It's foolish to blame Reince Priebus for a schism in the GOP

It’s still far too soon for projections of a lasting, irreparable split in the Republican Party. In every election season we see tempers running well above ambient as supporters of different candidates joust for position and exchange the occasional harsh word. These difference are generally put aside after the convention as the party prepares for the final showdown in the fall. But while I still maintain hope that this will be the case yet again, there is a sizable body of evidence accumulating to suggest that something is different this time and Humpty Dumpty may not be so easily patched together in August. Trump’s supporters are answering repeated polls which indicate that as many as a full third of them may quit the field if he fails to leave Cleveland with the nomination. It remains to be seen how much actual impact the #NeverTrump movement will have on rank and file voters, but if they can influence a number of Republicans which is proportionally anywhere near the bullhorn volume they project in their endless attacks on not only The Donald, but his supporters, we could see significant numbers turning their backs.

If this doomsday scenario does play out it will be an unmitigated disaster for the country as liberals run wild, stacking the Supreme Court for a generation and passing rafts of regulations which drive the economy back into a recession. But whose fault would it be if that came to pass? Are we to blame Trump? Nobody made all those people line up to vote for him. The editors at National Review and other #NeverTrump outlets? If you allow me or any other writer make up your mind for you it doesn’t paint a very pretty picture. So at which doorstep do we lay the blame? At the Washington Post, Dana Milbank thinks he knows the answer… RNC Chairman Reince Priebus.

But Priebus failed to act to stop Trump when he could have, or to coordinate Republicans to clear the field for a mainstream alternative. And now he compounds the damage by sticking with the same moral neutrality and happy talk of GOP unity that allowed the situation to develop.

After the Jan. 14 debate, in which Trump said he would “gladly accept the mantle of anger” and traded charges with Cruz about their constitutional eligibility for the presidency, Priebus tweeted: “It’s clear we’ve got the most well-qualified and diverse field of candidates from any party in history.” …

This all might have turned out differently if Priebus, and other Republicans in positions of responsibility, had turned against Trump sooner. In January, he called the Trump-dominated debates “a good thing for our party.” He said he was “100 percent” sure he could rally the party behind either Trump or Cruz. He has since praised Trump for bringing “millions of new voters to our party.”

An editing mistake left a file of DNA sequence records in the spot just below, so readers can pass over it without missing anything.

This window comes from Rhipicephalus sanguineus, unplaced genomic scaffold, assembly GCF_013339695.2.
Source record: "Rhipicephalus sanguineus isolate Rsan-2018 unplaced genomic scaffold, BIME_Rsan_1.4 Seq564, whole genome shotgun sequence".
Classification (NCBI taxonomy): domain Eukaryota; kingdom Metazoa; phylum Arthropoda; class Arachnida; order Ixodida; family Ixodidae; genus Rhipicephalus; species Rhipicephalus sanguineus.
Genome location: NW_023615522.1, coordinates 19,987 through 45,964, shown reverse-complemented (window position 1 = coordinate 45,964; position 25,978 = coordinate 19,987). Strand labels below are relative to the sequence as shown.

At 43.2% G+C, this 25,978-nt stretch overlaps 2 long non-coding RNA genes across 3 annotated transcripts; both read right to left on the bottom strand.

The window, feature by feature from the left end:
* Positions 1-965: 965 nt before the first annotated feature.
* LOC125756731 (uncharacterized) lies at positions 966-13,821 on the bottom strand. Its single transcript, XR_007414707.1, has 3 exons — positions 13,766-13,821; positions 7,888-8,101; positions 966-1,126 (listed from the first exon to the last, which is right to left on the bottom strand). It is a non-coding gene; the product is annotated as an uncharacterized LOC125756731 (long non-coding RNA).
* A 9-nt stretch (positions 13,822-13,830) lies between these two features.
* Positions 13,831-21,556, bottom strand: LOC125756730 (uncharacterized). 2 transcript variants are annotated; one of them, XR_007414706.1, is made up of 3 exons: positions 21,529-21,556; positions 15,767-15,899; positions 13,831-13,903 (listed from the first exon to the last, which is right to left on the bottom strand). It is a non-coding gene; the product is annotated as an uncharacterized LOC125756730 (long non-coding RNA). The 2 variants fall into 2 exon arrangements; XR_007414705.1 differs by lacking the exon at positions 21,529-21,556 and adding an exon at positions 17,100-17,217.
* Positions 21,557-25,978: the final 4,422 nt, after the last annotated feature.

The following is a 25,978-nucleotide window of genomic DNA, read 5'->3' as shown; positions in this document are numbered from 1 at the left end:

It should almost be enough to simply point out who the author of the article is to discount this argument. (Let’s face it… Dana Milbank would be on the attack no matter who the target was, provided they had an “R” after their name.) But he’s not the only one looking askance at Priebus as if this is all somehow his fault. To these people I would direct the question… do you really understand the function of the two parties’ national committees?

The idea that Priebus and “other Republicans in positions of responsibility” (who remain unnamed by Milbank) could have given a few speeches and either convinced Trump to quit or turned his army of supporters against him is worse than a fantasy: it’s delusional. And what resources would they be deploying to do this? Who would pay the costs associated with waging any such campaign? If you think that’s the proper use of RNC funds you seem to have lost grip of your senses.

But even if such a thing were thinkable, is there anyone left with a clear head who could possibly want the RNC engaged in such actions? It’s not the Chairman’s job to pick the winners and losers in advance. Priebus isn’t there to substitute his judgement for that of the Republican voters around the country. His job is to be a referee in a huge brawl with dozens of combatants. Much more to the point, he has to ensure that a national network of operatives and funding exists to be deployed on behalf of the eventual candidate when the shouting is over. If Reince Priebus were to come out any time from last summer up through the end of the convention in Cleveland and declare who the RNC was supporting or who they should eliminate I would be taking to these pages the same day calling for his resignation. And if you disagree, stop and consider how you might feel in 2019 when he (or his successor) decide to knock your guy out of the race early.

Nearly twenty different people either entered this race or tested the waters in a serious fashion. The ones who remain today are there through a combination of people voting for them and their refusal to quit when everyone else did. The RNC didn’t start this war and they are entirely powerless to put an end to it.